• But first React… React is an UI framework built by Facebook. It is not an MVC framework it is just a framework fro the View. It is Open Source and you can find it on github, this means that if you are curious to see how something is implemented you can have a look. For sure it sounds strange to write JS and HTML together because all these years we militated for separation on concerns but the main idea is really to separate functional component and just to include the needed Elements at the render time in the displayed component. To make the React development easier include in your browser the react dev tools.
    The most important 2 parts of React are the components and the algorithm behind rendering them. The components are small UI parts and they look like this: You have a js file where you can include different libraries and also CSS, you have the component declaration with the needed properties, Ya… I know those 3 dots look strange but that is just a spread operator, which iterates through all the other properties and puts them under props, and in the end you have the most important part, the render where you add your JSX declaration or you just can include plain old JS.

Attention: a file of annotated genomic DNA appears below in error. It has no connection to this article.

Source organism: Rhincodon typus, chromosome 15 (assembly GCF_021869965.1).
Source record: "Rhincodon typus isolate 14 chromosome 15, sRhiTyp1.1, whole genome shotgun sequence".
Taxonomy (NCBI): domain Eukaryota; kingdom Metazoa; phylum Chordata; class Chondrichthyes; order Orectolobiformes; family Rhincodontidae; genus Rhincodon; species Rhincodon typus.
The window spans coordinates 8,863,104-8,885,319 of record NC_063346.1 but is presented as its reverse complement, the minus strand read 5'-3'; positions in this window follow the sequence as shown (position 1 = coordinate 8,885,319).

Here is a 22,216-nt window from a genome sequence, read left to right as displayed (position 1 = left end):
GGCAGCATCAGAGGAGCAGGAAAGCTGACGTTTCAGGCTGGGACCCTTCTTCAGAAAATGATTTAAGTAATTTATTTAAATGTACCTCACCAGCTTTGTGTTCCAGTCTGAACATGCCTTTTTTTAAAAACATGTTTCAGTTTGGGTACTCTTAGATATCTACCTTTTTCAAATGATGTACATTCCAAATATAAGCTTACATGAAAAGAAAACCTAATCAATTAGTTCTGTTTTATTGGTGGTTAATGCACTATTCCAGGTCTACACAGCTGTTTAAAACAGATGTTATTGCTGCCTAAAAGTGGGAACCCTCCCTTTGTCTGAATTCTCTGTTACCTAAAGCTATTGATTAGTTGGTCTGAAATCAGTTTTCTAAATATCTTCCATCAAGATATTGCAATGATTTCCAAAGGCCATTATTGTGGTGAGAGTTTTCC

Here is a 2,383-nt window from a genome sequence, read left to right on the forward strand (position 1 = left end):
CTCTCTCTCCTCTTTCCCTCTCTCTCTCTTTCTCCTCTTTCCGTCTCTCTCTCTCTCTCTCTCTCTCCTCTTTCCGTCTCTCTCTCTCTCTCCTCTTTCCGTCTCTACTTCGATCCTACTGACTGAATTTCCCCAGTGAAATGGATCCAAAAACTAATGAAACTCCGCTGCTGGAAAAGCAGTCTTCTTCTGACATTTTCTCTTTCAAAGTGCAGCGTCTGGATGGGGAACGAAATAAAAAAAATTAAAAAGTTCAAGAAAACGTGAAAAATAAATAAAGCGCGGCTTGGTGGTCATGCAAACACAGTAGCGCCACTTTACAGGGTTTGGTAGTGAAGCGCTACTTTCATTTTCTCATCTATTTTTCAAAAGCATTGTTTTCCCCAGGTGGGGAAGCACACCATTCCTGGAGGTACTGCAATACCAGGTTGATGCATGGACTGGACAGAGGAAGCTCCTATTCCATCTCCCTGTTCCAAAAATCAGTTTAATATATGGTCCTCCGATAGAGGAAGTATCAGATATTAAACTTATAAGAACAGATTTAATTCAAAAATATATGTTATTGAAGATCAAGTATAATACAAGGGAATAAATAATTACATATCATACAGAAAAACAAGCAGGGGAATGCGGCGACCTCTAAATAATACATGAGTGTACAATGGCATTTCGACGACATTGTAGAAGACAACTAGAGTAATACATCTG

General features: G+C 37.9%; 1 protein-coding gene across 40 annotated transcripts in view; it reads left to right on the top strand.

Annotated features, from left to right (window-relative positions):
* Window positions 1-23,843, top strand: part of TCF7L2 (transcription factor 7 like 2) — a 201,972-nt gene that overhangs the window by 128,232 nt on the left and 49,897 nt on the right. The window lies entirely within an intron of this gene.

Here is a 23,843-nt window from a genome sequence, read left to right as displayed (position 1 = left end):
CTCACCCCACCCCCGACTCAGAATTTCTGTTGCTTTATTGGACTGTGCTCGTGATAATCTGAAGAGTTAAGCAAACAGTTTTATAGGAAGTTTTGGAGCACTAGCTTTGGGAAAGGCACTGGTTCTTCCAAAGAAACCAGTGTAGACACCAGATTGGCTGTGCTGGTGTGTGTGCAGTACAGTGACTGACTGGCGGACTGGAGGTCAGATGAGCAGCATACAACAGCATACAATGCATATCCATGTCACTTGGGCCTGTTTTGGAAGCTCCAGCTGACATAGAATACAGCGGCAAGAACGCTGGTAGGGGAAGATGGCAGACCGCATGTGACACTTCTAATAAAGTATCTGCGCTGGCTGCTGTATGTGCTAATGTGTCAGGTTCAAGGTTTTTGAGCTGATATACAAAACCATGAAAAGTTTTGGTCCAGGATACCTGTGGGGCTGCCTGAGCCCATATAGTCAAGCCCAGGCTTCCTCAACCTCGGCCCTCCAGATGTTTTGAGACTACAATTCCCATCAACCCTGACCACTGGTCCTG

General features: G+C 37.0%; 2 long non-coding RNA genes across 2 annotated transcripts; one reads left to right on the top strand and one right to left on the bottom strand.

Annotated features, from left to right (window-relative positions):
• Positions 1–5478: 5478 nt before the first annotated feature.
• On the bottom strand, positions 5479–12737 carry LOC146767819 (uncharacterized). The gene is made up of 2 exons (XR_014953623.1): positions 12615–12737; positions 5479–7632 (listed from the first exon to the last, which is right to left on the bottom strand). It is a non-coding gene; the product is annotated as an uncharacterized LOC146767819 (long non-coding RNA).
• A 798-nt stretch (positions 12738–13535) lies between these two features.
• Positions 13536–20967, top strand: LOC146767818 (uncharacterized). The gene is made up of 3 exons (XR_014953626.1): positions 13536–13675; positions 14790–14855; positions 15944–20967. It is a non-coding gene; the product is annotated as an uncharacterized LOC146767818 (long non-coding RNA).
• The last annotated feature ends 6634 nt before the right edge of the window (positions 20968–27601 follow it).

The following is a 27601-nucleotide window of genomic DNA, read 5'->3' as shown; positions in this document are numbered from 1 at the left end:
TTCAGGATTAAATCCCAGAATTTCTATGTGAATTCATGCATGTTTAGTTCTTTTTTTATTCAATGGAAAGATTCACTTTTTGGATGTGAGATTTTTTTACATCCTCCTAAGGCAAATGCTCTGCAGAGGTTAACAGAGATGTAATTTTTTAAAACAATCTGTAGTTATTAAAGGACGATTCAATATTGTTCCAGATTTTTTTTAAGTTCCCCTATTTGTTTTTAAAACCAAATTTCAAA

The algorithm used by React is O(n) for updating the Virtual DOM tree structure and is using heuristics to be just O(n).
  • We know how a component looks and now we need to learn how to write the elements in a way React knows to render them and for that we have JSX, but not only JSX.